President-Elect Megan Donahue and Executive Officer Kevin Marvel are gravely concerned about the administration’s abrupt cancellation of the Wide Field Infrared Survey Telescope.
Executive Officer Kevin Marvel suggests that if we stay connected with what's going on in the sky, we can more effectively share our excitement and enthusiasm for astronomy with the public.
Astronomy in the News
The House Appropriations Committee has kicked off appropriations season, holding "markups" — consideration of amendments, debate, and votes — on bills that set federal spending levels for fiscal year (FY) 2019.
Provided free to all members, the annual AAS Wall Calendar highlights important astronomical events each month. The AAS seeks sponsors plus key dates and deadlines for the 2019 edition. Deadline: 1 September 2018.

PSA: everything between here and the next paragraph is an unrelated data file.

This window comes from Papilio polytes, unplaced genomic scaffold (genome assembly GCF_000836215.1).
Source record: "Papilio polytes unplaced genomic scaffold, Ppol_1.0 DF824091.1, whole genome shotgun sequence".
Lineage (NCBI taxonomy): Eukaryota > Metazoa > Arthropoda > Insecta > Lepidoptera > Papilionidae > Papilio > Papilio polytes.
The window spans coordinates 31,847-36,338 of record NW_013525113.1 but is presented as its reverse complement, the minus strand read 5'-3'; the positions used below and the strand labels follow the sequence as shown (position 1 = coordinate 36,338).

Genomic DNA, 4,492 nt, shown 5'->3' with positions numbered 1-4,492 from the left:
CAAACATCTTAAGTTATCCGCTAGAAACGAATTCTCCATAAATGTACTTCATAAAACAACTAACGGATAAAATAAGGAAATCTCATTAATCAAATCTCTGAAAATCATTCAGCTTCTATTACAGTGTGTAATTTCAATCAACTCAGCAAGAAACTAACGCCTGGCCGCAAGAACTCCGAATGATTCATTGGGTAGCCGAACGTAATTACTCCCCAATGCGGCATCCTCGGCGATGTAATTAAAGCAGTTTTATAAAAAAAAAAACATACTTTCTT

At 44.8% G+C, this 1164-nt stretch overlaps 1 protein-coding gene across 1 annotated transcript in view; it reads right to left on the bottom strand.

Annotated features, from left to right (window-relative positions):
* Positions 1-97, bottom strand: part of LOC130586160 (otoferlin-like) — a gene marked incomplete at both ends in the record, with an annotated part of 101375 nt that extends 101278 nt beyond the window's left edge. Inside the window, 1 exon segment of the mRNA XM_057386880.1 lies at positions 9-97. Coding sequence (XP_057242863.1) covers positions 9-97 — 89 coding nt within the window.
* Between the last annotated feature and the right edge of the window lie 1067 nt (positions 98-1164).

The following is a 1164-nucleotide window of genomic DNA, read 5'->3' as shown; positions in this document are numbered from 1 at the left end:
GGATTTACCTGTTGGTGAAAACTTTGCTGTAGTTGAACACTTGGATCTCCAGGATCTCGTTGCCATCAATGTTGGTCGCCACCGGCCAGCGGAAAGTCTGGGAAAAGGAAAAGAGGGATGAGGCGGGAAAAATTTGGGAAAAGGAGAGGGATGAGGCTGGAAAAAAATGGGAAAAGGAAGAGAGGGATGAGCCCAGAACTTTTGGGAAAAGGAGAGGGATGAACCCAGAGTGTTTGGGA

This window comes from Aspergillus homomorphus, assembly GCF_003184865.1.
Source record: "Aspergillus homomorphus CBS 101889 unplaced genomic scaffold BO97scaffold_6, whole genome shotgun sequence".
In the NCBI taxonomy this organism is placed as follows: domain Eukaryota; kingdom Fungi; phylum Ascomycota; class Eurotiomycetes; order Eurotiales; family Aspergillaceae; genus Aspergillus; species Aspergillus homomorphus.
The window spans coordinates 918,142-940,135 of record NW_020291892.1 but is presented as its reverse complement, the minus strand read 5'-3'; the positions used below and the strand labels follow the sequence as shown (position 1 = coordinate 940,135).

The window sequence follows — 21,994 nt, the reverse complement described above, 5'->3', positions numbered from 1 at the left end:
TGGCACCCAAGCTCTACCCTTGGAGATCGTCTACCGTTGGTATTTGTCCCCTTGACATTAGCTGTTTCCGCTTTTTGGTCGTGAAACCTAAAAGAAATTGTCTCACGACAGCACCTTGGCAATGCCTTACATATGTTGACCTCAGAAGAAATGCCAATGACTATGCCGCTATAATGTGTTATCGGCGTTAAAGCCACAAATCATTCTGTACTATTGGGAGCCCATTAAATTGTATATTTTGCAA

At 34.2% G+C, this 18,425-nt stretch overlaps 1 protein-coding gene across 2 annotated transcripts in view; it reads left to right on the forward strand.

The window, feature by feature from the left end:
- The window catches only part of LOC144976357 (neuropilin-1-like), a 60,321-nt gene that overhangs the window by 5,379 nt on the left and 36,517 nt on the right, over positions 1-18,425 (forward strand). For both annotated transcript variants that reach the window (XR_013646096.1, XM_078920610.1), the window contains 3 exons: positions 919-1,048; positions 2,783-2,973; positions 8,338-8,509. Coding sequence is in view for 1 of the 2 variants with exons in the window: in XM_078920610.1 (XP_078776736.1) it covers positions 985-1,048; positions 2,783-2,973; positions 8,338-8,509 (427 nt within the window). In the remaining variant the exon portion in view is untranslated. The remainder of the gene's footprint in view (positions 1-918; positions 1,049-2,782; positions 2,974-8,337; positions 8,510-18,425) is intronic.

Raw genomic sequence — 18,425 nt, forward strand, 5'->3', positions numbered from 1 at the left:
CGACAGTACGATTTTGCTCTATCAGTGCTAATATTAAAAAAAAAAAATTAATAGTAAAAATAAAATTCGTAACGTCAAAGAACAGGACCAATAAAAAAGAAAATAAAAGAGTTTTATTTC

This annual competition, which now includes an astronomy category, celebrates the role great images play in making science accessible to a wide audience. Deadline for entries: 31 August.
Your guide to items at the June 2018 AAS meeting that relate to informing and/or developing the public policy that governs federally funded research in the astronomical sciences.
Thousands of visitors to the nation's capital will celebrate the summer solstice with free astronomy talks, hands-on educational activities, planetarium shows, and telescopic observations of the Sun, Moon, and planets.
AAS Nova provides highlights of recent articles from AJ, ApJ, ApJ Letters, and ApJ Supplements to inform you about discoveries you might otherwise overlook.